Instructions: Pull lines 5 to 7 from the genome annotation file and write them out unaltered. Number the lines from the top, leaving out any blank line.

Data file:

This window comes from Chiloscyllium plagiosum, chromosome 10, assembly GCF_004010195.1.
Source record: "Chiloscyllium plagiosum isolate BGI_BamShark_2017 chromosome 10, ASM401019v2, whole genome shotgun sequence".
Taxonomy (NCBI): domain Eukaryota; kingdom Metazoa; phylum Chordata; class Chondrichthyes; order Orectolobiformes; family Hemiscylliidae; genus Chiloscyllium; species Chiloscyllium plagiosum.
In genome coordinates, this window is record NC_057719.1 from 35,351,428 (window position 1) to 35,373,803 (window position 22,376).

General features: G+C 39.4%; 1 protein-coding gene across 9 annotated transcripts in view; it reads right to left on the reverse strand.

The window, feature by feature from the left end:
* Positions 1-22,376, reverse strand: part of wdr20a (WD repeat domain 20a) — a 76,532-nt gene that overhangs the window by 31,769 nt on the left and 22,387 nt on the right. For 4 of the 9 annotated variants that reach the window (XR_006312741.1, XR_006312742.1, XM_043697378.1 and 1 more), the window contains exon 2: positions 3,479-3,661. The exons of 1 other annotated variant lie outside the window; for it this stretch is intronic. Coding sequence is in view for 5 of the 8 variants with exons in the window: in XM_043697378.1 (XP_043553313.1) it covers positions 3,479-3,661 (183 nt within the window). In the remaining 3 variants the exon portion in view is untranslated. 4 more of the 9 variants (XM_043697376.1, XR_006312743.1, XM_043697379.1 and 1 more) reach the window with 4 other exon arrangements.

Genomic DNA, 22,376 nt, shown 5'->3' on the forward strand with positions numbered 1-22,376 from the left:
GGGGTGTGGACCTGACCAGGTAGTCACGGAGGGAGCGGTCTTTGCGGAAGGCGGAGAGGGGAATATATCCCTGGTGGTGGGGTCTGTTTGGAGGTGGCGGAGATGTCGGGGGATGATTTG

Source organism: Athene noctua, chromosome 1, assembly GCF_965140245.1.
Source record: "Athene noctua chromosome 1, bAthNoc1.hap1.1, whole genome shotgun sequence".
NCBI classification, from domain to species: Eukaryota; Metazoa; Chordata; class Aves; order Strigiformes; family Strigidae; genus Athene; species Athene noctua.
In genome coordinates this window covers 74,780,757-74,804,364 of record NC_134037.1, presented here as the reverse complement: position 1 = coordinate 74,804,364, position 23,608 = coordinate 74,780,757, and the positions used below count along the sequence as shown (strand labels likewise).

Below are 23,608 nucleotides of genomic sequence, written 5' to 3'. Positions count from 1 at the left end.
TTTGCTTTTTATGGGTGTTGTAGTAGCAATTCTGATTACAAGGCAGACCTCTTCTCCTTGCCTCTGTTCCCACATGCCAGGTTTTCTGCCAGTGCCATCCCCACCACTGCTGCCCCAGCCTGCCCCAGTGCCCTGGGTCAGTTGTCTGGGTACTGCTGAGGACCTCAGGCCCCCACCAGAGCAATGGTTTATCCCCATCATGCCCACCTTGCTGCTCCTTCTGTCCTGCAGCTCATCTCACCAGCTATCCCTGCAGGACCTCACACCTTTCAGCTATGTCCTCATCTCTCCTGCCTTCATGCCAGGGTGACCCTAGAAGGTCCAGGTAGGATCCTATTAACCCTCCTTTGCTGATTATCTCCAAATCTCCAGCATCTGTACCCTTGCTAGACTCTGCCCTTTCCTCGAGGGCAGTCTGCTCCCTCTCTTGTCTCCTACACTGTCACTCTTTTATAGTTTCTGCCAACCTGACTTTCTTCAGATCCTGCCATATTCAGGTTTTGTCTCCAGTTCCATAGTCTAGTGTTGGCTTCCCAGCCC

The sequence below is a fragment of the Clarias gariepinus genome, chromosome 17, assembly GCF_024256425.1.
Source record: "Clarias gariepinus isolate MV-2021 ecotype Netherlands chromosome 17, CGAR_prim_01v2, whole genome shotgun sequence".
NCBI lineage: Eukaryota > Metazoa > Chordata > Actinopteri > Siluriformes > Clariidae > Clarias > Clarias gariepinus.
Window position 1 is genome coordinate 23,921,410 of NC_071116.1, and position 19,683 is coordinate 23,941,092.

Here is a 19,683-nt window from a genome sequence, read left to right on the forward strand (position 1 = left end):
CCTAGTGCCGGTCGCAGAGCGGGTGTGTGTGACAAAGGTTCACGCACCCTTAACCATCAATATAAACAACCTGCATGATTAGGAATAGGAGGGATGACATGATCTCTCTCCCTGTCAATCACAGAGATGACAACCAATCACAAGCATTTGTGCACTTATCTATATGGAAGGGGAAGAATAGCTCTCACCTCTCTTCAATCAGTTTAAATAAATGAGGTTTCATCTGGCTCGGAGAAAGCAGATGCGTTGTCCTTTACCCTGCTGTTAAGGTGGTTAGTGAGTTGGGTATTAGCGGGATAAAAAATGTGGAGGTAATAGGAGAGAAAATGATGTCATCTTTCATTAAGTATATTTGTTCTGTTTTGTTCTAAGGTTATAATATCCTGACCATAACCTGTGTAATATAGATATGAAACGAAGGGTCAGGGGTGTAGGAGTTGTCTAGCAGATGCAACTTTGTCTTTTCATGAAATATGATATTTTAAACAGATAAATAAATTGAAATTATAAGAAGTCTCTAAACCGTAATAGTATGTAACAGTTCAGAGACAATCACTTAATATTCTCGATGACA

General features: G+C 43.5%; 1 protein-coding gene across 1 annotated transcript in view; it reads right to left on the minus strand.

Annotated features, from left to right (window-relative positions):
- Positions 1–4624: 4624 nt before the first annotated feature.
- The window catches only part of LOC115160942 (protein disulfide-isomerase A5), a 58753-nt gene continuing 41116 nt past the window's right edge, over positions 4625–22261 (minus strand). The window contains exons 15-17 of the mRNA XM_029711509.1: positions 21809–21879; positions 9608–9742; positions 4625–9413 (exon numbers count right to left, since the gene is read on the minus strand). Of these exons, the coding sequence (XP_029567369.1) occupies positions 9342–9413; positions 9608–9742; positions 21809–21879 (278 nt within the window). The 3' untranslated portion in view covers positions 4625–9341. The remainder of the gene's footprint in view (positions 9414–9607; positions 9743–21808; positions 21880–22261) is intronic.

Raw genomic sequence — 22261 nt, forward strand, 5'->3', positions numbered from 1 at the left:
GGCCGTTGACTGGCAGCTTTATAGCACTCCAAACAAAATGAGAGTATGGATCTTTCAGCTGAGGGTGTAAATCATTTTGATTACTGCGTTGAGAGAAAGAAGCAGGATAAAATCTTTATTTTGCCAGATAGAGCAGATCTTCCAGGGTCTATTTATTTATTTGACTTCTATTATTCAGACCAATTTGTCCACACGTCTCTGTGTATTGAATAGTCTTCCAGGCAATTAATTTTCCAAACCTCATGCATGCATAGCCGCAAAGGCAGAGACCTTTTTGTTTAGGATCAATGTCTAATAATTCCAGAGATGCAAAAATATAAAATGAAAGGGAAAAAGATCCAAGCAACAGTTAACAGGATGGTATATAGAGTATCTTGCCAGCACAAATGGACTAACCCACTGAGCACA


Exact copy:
General features: G+C 39.4%; 1 protein-coding gene across 9 annotated transcripts in view; it reads right to left on the reverse strand.

The window, feature by feature from the left end:
* Positions 1-22,376, reverse strand: part of wdr20a (WD repeat domain 20a) — a 76,532-nt gene that overhangs the window by 31,769 nt on the left and 22,387 nt on the right. For 4 of the 9 annotated variants that reach the window (XR_006312741.1, XR_006312742.1, XM_043697378.1 and 1 more), the window contains exon 2: positions 3,479-3,661. The exons of 1 other annotated variant lie outside the window; for it this stretch is intronic. Coding sequence is in view for 5 of the 8 variants with exons in the window: in XM_043697378.1 (XP_043553313.1) it covers positions 3,479-3,661 (183 nt within the window). In the remaining 3 variants the exon portion in view is untranslated. 4 more of the 9 variants (XM_043697376.1, XR_006312743.1, XM_043697379.1 and 1 more) reach the window with 4 other exon arrangements.